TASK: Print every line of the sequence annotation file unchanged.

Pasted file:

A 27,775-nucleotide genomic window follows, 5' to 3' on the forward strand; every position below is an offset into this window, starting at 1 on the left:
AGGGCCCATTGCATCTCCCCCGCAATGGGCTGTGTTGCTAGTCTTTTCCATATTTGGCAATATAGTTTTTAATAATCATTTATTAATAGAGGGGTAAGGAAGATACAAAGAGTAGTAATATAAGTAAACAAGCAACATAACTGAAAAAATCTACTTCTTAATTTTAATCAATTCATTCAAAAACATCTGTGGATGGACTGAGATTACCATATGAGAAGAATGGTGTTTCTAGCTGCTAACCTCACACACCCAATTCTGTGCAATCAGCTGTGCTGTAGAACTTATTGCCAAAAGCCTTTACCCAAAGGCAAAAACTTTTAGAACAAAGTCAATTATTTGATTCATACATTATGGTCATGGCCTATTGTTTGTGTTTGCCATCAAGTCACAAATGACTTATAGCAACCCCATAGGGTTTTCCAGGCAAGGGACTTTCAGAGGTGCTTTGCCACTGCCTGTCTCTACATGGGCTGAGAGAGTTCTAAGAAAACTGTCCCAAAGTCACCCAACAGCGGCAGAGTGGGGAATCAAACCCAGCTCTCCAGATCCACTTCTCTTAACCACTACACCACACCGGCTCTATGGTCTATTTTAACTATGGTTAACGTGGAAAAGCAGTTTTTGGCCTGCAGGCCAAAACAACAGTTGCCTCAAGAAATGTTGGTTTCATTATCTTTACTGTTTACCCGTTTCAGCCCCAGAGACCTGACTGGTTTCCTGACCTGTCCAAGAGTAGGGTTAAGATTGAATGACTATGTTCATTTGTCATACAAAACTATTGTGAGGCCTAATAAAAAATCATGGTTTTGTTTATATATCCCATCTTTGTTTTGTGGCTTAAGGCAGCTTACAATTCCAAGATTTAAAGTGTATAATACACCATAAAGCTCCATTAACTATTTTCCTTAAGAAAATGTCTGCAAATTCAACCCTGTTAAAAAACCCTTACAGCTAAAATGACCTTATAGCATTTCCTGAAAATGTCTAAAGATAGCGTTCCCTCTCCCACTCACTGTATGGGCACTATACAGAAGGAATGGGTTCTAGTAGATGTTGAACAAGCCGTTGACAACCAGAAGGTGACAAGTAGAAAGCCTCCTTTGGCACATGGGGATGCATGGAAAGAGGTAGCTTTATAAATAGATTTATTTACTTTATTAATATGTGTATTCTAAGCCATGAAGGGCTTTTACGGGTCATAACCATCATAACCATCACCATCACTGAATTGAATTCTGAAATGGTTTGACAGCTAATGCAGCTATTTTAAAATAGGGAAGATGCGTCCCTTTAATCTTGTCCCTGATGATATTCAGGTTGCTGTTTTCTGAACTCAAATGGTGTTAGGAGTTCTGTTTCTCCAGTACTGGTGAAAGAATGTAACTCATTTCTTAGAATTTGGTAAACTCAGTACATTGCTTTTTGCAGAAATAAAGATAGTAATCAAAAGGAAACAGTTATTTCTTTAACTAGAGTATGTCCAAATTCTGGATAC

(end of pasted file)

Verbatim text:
A 27,775-nucleotide genomic window follows, 5' to 3' on the forward strand; every position below is an offset into this window, starting at 1 on the left:
AGGGCCCATTGCATCTCCCCCGCAATGGGCTGTGTTGCTAGTCTTTTCCATATTTGGCAATATAGTTTTTAATAATCATTTATTAATAGAGGGGTAAGGAAGATACAAAGAGTAGTAATATAAGTAAACAAGCAACATAACTGAAAAAATCTACTTCTTAATTTTAATCAATTCATTCAAAAACATCTGTGGATGGACTGAGATTACCATATGAGAAGAATGGTGTTTCTAGCTGCTAACCTCACACACCCAATTCTGTGCAATCAGCTGTGCTGTAGAACTTATTGCCAAAAGCCTTTACCCAAAGGCAAAAACTTTTAGAACAAAGTCAATTATTTGATTCATACATTATGGTCATGGCCTATTGTTTGTGTTTGCCATCAAGTCACAAATGACTTATAGCAACCCCATAGGGTTTTCCAGGCAAGGGACTTTCAGAGGTGCTTTGCCACTGCCTGTCTCTACATGGGCTGAGAGAGTTCTAAGAAAACTGTCCCAAAGTCACCCAACAGCGGCAGAGTGGGGAATCAAACCCAGCTCTCCAGATCCACTTCTCTTAACCACTACACCACACCGGCTCTATGGTCTATTTTAACTATGGTTAACGTGGAAAAGCAGTTTTTGGCCTGCAGGCCAAAACAACAGTTGCCTCAAGAAATGTTGGTTTCATTATCTTTACTGTTTACCCGTTTCAGCCCCAGAGACCTGACTGGTTTCCTGACCTGTCCAAGAGTAGGGTTAAGATTGAATGACTATGTTCATTTGTCATACAAAACTATTGTGAGGCCTAATAAAAAATCATGGTTTTGTTTATATATCCCATCTTTGTTTTGTGGCTTAAGGCAGCTTACAATTCCAAGATTTAAAGTGTATAATACACCATAAAGCTCCATTAACTATTTTCCTTAAGAAAATGTCTGCAAATTCAACCCTGTTAAAAAACCCTTACAGCTAAAATGACCTTATAGCATTTCCTGAAAATGTCTAAAGATAGCGTTCCCTCTCCCACTCACTGTATGGGCACTATACAGAAGGAATGGGTTCTAGTAGATGTTGAACAAGCCGTTGACAACCAGAAGGTGACAAGTAGAAAGCCTCCTTTGGCACATGGGGATGCATGGAAAGAGGTAGCTTTATAAATAGATTTATTTACTTTATTAATATGTGTATTCTAAGCCATGAAGGGCTTTTACGGGTCATAACCATCATAACCATCACCATCACTGAATTGAATTCTGAAATGGTTTGACAGCTAATGCAGCTATTTTAAAATAGGGAAGATGCGTCCCTTTAATCTTGTCCCTGATGATATTCAGGTTGCTGTTTTCTGAACTCAAATGGTGTTAGGAGTTCTGTTTCTCCAGTACTGGTGAAAGAATGTAACTCATTTCTTAGAATTTGGTAAACTCAGTACATTGCTTTTTGCAGAAATAAAGATAGTAATCAAAAGGAAACAGTTATTTCTTTAACTAGAGTATGTCCAAATTCTGGATAC